Sept. 15, 2010 -- Patients who suffer from depression and who also have heart disease are almost five times as likely to die as people who are mentally and physically healthy, a new study shows.
Researchers in England, Finland, France, and the U.S. examined data from about 6,000 middle-aged adults from the British Whitehall II study, which is investigating the effect of social and economic factors on long-term health.
About 14.9% of the study participants scored high on a test designed to determine whether they were depressed.
During the study’s monitoring period of five and a half years, 170 people died, with heart attack or stroke accounting for 47 of the deaths.
Study Links Depression to Cardiac Death
Researchers found that:
- Patients with coronary heart disease alone were 67% more likely to die of any cause.
- People who were depressed but otherwise healthy were twice as likely to die as patients who were neither depressed nor had heart disease.
But patients who were both depressed and had heart disease were almost five times as likely to die as people who were mentally and physically healthy.
However, after adjusting for age, sex, and other factors, the combination of depression and heart disease tripled the risk of death from all causes and quadrupled the risk of death from a stroke or heart attack, the researchers write.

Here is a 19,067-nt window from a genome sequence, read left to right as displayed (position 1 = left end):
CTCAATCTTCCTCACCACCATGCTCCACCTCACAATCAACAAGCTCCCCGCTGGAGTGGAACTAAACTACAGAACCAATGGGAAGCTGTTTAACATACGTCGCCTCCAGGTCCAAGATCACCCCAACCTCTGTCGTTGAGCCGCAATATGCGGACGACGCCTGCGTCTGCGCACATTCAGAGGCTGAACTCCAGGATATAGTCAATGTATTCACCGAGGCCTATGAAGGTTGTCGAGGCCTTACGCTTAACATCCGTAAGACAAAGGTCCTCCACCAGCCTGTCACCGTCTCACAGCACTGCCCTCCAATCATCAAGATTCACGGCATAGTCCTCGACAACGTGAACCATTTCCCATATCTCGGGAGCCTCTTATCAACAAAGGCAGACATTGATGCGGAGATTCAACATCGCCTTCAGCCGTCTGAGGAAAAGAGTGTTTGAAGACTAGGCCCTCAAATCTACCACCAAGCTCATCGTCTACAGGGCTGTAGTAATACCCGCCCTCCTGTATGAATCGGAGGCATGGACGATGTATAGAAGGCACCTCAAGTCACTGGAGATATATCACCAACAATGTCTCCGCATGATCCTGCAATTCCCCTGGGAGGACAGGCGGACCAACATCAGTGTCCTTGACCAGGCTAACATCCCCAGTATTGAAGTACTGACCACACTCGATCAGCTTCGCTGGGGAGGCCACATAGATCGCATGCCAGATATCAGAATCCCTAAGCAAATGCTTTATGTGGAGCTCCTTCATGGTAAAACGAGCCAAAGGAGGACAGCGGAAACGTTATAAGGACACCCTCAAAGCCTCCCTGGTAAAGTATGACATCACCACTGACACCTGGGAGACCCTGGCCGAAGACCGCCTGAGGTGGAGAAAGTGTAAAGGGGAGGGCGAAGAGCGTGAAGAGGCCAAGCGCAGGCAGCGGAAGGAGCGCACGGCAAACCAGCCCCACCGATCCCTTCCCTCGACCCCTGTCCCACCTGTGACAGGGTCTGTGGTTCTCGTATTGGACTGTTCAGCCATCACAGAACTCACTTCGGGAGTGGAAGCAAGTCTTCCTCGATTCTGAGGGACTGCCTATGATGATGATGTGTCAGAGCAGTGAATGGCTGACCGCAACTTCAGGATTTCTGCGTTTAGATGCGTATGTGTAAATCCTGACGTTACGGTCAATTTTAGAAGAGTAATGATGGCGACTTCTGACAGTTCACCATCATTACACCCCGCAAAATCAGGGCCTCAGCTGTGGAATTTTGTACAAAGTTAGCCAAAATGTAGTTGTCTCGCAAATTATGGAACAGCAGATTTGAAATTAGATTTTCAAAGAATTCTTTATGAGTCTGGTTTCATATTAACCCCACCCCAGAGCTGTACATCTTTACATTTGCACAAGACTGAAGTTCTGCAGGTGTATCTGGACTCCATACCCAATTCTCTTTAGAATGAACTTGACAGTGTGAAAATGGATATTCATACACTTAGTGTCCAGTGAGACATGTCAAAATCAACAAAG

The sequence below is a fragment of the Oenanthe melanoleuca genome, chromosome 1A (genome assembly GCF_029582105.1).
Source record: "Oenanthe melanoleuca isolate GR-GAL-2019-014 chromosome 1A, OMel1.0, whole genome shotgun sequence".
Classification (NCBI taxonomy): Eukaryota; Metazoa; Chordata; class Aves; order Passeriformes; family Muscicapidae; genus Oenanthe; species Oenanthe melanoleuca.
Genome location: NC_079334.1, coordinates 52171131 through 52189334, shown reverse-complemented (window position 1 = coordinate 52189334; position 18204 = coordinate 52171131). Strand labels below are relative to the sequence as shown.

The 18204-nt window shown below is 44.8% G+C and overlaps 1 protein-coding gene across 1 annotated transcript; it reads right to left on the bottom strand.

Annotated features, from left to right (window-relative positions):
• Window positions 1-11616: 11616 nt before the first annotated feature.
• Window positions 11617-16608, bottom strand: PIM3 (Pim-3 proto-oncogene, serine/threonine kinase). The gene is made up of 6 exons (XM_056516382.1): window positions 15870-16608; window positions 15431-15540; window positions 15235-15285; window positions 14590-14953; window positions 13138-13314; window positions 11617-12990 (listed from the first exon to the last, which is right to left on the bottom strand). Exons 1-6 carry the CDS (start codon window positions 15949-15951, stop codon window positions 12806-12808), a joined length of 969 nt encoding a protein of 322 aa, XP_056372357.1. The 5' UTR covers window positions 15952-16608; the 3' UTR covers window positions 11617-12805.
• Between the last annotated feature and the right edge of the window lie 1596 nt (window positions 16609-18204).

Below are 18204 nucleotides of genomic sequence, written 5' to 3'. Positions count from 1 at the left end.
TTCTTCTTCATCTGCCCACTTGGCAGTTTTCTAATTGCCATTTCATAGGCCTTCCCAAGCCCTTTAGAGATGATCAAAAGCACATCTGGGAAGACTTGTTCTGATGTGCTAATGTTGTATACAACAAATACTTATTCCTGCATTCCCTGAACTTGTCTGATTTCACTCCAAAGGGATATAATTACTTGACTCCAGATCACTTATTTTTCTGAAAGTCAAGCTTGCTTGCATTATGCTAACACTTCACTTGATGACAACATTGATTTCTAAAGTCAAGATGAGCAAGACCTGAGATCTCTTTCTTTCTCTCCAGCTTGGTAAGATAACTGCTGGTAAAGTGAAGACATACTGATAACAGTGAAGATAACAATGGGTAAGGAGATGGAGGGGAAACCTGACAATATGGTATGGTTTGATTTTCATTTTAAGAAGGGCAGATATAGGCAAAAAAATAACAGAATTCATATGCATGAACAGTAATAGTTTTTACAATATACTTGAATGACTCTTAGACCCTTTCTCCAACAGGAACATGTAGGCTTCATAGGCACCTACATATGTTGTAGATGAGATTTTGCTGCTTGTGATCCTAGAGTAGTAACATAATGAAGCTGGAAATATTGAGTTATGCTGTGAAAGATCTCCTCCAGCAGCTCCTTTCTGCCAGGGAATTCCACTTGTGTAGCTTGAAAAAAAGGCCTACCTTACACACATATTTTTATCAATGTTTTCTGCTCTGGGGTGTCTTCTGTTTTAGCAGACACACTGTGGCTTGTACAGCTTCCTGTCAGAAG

More Research Needed to Pinpoint Reasons
Researchers say the biological reasons for the impact of depression on death risk are not clear but possibly involve the stimulation of the body’s inflammatory system and clot formation process.
What is more, depression may alter cellular responses or the metabolism of blood fats, study researcher Hermann Nabi, PhD, of the French National Institute of Health and Medical Research at Hospital Paul Brousse, tells WebMD in an email.
He and the other authors write that their findings stress “the need for healthcare professionals to pay more attention to depression in their cardiac patients.”
“This study provides evidence that depressive symptoms are associated with an increased risk of all-cause and cardiovascular death and that this risk is particularly marked in depressive participants” with diagnosed heart disease, the researchers write.
The findings “stress the importance of developing interventions that are effective in reducing mortality due to depression.”
The study is published online in the medical journal Heart.